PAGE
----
Brian T. Murphy
“What I wish for all students is some release from the clammy grip of the future. I wish them a chance to savor each segment of their education as an experience in itself and not as a grim preparation for the next step. I wish them the right to experiment, to trip and fall, to learn that defeat is as instructive as victory and is not the end of the world.”
William Zinsser, “College Pressures”
As a graduate of a community college myself, I understand and believe in the importance of the community college’s mission. Education should be a lifelong activity, and every individual should have the opportunity to pursue a quality education. To that end, it is my personal mission to continually improve my own teaching, in order that my students have the opportunity to receive an educational experience that prepares them for their future, by strengthening their ability to read critically and thoughtfully, to write clearly and effectively, and to think critically. In addition, I strive to enable my students to become self-sufficient learners and, ideally, to instill in them a lasting appreciation of literature.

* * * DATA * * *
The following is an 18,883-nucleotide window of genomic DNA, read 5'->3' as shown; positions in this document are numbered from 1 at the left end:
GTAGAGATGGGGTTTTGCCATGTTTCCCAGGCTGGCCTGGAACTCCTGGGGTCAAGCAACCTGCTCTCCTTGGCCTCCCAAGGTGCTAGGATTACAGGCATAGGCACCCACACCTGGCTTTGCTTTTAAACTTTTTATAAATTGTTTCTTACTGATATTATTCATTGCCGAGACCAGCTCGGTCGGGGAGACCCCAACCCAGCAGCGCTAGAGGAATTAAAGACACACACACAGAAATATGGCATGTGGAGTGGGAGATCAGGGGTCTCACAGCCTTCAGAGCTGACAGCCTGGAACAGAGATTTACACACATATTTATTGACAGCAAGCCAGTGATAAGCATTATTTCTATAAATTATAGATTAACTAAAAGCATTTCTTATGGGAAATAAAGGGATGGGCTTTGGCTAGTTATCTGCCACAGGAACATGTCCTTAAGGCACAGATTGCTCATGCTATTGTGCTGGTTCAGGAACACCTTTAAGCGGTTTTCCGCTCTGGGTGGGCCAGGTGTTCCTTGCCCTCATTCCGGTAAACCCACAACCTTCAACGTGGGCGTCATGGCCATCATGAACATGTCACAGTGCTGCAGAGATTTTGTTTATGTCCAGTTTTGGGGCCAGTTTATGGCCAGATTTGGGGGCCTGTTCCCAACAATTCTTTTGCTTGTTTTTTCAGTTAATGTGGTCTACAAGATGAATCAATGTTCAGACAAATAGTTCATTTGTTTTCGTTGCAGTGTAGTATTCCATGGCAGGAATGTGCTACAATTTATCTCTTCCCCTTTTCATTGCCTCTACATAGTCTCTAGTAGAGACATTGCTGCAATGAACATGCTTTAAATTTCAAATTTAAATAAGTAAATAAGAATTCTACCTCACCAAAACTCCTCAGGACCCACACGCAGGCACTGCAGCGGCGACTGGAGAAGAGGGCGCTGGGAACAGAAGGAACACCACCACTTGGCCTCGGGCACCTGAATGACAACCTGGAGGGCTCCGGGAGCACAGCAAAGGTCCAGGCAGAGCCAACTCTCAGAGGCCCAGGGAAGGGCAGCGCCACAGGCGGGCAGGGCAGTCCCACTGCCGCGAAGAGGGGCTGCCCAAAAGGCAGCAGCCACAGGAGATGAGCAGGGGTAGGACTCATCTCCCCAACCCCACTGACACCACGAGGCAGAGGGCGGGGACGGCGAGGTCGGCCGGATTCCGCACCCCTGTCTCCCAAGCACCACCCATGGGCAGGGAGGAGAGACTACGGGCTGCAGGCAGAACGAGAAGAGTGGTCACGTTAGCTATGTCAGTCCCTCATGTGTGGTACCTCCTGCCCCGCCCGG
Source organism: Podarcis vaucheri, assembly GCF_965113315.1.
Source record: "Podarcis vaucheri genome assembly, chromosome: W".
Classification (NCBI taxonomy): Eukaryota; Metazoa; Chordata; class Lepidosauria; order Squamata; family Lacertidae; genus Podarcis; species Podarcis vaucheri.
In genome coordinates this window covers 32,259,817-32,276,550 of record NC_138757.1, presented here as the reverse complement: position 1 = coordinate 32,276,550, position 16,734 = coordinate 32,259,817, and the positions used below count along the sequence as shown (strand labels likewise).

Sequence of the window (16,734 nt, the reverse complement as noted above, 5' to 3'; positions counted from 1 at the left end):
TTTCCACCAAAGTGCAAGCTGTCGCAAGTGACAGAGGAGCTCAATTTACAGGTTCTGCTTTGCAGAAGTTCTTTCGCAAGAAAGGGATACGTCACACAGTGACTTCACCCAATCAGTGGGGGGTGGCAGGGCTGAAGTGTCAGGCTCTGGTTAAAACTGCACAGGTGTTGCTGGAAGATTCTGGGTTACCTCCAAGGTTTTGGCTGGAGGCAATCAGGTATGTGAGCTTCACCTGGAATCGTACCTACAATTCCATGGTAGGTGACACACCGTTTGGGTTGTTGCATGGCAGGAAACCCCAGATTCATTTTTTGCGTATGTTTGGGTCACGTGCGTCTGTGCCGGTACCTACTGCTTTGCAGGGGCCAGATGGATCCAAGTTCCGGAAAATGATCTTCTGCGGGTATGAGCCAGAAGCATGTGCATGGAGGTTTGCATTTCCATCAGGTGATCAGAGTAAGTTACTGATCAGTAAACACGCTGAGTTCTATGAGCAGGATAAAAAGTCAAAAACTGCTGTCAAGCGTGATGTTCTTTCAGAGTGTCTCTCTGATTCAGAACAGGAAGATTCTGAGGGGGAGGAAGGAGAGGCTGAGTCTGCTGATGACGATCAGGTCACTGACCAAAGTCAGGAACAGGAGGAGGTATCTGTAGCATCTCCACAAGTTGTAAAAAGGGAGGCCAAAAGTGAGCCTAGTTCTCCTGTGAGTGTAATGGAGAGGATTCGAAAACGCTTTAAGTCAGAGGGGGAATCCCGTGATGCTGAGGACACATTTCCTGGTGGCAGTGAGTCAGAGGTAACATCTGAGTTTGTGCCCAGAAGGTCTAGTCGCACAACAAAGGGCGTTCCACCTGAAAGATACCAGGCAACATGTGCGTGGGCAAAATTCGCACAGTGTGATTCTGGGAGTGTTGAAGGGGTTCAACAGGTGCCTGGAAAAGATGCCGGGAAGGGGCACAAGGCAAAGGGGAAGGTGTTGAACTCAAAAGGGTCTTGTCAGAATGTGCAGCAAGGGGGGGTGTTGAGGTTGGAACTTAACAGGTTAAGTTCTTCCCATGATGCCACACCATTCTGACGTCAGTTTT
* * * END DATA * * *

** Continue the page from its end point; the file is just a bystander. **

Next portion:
In my classes I see my role as a facilitator or guide for my students, rather than as a dispenser of facts and information. I endeavor to foster a student-centered classroom environment, one in which students understand that they are responsible for the outcome of their own educational experience and are actively involved in their own learning. Students are encouraged to raise questions, join in discussions, and even express dissenting opinions. This free exchange of ideas not only leads to better teacher-student rapport and an increased sense of community among the students, but creates enhanced learning possibilities for both the students and myself.
I want my students to improve their writing and their ability to understand and appreciate works of literature, but I also attempt to make learning relevant to students’ current experiences as well as to their future goals. I recognize that my students may not often see any immediate benefits to writing yet another essay or to reading Hamlet, but I continually emphasize that the acquisition of skills in effective writing, critical thinking, and life-long learning will have tremendous implications in their future academic success as well as in their chosen careers. I want them to understand the need for the skills they are acquiring and honing and the practical value of this knowledge, and attempt to present materials in a manner that is challenging, stimulating, but always practical.
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